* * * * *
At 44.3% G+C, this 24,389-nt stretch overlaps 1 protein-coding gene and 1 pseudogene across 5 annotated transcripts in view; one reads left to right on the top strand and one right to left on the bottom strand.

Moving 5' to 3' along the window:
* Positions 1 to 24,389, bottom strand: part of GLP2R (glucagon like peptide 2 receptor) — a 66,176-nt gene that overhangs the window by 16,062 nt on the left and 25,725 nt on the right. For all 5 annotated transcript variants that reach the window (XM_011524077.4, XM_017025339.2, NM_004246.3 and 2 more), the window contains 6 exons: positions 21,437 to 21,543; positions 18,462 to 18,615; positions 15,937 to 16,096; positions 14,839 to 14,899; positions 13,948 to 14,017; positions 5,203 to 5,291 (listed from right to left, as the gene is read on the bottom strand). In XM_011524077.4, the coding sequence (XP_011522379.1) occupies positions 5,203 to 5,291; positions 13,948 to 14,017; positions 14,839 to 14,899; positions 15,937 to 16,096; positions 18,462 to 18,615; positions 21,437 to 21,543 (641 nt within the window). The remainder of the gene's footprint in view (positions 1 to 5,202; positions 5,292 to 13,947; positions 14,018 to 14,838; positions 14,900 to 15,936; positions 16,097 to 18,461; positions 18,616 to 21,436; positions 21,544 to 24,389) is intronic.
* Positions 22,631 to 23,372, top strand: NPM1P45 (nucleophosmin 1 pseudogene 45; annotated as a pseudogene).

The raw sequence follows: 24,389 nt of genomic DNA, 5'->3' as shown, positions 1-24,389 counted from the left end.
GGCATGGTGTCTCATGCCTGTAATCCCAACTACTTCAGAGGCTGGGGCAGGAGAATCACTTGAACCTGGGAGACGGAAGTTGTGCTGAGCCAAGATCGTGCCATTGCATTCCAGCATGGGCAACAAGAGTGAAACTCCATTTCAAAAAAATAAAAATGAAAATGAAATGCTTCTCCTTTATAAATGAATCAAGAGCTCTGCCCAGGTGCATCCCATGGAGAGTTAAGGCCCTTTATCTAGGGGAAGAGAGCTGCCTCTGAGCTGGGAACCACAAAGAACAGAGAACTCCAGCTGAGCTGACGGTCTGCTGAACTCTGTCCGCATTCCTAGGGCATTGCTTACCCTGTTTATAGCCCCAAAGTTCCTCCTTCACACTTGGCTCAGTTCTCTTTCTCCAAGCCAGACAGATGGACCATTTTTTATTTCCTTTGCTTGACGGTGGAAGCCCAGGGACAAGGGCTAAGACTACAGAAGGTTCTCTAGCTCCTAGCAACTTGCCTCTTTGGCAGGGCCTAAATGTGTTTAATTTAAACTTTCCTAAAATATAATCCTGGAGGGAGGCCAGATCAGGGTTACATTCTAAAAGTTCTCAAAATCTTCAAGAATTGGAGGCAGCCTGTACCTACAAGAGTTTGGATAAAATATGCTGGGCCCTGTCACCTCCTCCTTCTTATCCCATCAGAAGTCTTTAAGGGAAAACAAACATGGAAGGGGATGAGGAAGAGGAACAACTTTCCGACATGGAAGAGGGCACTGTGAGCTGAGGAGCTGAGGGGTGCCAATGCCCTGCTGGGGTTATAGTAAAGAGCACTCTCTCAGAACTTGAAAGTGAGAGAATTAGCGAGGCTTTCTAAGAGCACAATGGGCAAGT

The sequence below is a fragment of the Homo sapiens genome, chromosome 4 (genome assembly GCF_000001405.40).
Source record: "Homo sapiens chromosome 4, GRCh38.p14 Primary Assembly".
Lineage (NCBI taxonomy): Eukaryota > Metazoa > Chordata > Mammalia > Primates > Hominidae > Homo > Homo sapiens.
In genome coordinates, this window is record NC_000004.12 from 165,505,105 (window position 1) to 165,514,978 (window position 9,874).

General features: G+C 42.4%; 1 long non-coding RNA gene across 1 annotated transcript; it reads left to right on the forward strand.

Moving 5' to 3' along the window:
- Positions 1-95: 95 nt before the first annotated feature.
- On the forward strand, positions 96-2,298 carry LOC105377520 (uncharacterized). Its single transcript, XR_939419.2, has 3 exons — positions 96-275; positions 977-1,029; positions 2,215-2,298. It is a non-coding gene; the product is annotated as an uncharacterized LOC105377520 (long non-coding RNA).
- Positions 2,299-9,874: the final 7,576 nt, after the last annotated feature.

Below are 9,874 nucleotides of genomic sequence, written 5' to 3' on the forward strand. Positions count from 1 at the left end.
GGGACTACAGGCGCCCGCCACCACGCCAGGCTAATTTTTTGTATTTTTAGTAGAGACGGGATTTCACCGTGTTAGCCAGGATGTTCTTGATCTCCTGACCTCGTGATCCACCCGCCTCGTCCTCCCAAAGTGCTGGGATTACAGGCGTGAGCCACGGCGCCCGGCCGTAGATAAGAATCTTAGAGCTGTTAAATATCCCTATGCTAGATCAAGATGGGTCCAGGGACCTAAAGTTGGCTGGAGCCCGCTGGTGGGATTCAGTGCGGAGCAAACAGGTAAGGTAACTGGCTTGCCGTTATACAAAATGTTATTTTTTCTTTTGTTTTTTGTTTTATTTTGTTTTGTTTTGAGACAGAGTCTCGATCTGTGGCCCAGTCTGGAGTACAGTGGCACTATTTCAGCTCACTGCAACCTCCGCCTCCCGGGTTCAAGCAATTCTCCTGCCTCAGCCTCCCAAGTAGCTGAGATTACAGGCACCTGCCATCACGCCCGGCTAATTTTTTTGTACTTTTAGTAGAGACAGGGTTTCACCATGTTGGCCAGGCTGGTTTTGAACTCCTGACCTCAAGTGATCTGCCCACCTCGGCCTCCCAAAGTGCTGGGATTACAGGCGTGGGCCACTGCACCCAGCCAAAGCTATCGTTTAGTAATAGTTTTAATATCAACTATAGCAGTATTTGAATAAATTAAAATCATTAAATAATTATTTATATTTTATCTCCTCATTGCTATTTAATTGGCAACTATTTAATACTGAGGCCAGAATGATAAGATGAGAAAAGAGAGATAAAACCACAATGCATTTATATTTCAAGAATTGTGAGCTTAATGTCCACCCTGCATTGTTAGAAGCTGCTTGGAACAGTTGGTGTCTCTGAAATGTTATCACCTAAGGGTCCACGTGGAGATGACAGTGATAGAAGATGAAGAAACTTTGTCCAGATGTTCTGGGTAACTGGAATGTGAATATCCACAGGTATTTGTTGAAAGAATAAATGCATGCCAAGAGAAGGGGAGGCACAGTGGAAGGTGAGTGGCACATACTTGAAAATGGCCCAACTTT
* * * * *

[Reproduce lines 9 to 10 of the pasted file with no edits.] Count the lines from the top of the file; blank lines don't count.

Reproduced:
Lineage (NCBI taxonomy): Eukaryota > Metazoa > Chordata > Mammalia > Primates > Hominidae > Homo > Homo sapiens.
In genome coordinates, this window is record NC_000004.12 from 165,505,105 (window position 1) to 165,514,978 (window position 9,874).